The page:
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Chrome will let you demand secure pages from every website
- Chrome 94 will offer an HTTPS-first mode that demands secure pages from every website.
- Chrome 93, meanwhile, will scrap the potentially misleading lock icon as part of a test.
- Google will also consider limiting web features on insecure pages.
Google is determined to encourage secure web browsing in Chrome, and it will soon give you a way to force that security. The company has outlined plans for an “HTTPS-First Mode” in Chrome M94 that, as the name implies, will demand HTTPS connections to websites.
Enable the optional mode and Chrome will try to upgrade every site load to HTTPS rather than use the best available connection. If you have to settle for insecure HTTP, you’ll get a full-screen warning before establishing that connection. This might even become the default given “ecosystem feedback,” Google said.
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The company also wants Chrome to provide a better sense of how HTTPS works. The M93 release will try replacing the lock icon with a “more neutral” drop-down button (below) that lets you verify page info. Most people misinterpreted the lock as an indication that the site is secure rather than just the connection, according to Google. This should eliminate “confusion” and help people discover privacy and security data they would have otherwise ignored. Google considers this an experiment, so don’t count on the lock vanishing forever.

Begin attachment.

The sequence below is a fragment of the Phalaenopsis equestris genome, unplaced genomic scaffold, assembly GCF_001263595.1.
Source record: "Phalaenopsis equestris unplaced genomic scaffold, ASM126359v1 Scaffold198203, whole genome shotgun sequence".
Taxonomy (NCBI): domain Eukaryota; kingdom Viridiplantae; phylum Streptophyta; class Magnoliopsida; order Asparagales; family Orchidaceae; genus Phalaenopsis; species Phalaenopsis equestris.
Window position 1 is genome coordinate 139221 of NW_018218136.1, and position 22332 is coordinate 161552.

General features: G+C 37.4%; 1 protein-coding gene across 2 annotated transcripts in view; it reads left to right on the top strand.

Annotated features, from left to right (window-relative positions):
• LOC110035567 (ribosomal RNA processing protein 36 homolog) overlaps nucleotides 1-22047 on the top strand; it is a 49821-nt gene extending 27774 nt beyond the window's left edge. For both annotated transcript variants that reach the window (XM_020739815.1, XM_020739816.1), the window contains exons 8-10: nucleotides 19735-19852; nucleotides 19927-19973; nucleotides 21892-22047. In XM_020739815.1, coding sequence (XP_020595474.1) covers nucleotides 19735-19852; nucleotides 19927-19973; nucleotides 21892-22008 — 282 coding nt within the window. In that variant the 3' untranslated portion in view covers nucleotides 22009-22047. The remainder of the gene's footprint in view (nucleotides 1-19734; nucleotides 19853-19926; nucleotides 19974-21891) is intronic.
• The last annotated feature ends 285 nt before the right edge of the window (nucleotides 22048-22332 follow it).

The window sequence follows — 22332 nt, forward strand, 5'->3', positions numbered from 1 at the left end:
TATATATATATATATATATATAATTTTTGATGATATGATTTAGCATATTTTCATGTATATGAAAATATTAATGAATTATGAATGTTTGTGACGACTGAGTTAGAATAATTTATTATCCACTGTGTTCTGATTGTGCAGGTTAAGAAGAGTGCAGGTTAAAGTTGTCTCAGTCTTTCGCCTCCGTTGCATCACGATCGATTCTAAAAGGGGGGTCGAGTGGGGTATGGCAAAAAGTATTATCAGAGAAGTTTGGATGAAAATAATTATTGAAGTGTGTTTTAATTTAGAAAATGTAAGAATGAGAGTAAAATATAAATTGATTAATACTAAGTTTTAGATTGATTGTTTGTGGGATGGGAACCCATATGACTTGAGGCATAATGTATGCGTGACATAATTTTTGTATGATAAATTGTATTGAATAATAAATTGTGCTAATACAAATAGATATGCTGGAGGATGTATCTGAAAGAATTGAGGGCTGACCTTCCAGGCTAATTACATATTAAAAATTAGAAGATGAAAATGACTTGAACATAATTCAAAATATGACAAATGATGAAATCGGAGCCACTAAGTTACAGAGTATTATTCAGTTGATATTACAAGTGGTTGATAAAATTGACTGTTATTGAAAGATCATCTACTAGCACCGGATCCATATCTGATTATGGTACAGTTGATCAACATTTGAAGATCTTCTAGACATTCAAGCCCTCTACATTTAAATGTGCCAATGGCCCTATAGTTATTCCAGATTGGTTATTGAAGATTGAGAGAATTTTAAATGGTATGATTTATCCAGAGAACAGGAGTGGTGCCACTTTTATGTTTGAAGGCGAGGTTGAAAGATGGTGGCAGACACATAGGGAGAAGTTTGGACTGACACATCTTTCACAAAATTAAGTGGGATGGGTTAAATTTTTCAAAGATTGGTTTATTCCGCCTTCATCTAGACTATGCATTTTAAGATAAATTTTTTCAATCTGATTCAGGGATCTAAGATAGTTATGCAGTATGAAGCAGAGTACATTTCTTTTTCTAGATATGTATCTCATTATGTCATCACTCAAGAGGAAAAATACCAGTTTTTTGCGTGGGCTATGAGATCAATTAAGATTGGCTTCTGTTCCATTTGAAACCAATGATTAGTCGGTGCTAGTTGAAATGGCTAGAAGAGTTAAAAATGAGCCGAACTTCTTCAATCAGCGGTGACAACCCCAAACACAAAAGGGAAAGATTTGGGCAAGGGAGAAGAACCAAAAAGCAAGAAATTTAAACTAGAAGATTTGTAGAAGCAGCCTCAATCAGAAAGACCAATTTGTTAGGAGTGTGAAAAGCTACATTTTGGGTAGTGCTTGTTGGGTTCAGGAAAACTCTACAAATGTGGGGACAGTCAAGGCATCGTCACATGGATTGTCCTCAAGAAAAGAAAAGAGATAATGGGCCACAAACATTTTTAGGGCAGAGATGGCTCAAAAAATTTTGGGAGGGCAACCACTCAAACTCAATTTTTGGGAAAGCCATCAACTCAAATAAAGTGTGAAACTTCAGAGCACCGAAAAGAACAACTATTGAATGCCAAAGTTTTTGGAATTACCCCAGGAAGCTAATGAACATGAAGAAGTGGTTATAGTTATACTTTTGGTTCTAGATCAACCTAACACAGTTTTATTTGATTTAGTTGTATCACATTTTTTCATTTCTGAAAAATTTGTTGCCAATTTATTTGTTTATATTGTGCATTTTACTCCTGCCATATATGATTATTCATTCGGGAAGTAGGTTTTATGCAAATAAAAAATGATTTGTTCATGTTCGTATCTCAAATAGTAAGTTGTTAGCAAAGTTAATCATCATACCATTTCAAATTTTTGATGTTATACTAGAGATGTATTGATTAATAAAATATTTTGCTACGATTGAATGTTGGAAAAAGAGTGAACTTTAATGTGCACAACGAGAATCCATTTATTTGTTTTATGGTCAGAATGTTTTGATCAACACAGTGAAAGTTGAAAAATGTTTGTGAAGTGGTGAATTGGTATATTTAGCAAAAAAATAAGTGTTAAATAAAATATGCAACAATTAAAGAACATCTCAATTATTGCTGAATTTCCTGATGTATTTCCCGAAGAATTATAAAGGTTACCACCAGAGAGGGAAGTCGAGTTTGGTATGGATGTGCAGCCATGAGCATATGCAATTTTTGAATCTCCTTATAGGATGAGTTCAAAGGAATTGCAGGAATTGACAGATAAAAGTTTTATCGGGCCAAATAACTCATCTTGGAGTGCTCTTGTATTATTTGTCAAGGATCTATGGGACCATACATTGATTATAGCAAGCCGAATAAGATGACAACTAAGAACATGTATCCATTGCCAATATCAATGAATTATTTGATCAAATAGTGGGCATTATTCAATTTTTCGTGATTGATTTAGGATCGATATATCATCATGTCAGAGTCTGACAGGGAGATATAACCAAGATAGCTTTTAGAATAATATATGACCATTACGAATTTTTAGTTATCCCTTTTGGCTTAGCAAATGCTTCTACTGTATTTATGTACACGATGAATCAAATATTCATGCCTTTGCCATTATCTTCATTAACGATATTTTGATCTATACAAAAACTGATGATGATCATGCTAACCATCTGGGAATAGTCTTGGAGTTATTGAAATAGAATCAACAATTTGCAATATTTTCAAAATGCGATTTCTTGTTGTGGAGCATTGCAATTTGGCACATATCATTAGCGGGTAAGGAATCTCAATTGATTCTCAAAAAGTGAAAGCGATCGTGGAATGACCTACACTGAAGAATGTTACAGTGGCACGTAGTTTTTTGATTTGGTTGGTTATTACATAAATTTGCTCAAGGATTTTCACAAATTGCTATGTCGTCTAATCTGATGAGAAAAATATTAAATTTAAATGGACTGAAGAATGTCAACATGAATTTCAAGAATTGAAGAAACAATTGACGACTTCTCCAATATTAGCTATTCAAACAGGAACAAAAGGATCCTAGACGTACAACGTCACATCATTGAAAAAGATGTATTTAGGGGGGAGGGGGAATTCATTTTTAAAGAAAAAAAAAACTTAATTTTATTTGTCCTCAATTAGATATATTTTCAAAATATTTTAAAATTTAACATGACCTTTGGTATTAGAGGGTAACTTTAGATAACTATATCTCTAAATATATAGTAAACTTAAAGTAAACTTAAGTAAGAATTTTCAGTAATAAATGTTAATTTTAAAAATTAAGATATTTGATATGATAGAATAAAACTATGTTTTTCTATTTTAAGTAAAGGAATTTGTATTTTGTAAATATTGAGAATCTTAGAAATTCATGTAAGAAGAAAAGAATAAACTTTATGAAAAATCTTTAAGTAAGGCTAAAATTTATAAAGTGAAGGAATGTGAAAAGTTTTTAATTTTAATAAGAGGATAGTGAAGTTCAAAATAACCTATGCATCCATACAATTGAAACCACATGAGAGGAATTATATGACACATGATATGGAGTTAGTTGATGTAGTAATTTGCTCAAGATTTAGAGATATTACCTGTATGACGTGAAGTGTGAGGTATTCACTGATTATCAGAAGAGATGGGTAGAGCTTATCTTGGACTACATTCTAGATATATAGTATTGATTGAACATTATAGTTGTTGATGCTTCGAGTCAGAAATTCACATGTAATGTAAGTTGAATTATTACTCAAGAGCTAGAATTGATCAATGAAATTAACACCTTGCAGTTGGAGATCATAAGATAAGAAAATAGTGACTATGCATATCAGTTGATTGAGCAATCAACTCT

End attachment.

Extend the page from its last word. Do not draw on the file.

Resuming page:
Google may take further steps to promote HTTPS adoption in Chrome going forward. The tech firm is considering limiting a “broad set” of web features on insecure connections, including content storage and security policy opt-outs. You may get more info when deciding to trust an insecure site, too.
You’ll have to wait a while to see the HTTPS upgrade in Chrome on your devices. The M93 stable release isn’t due until August 31, and M94 should arrive roughly six weeks after that. All the same, this might prove reassuring if you insist on a baseline level of security when you’re surfing the web.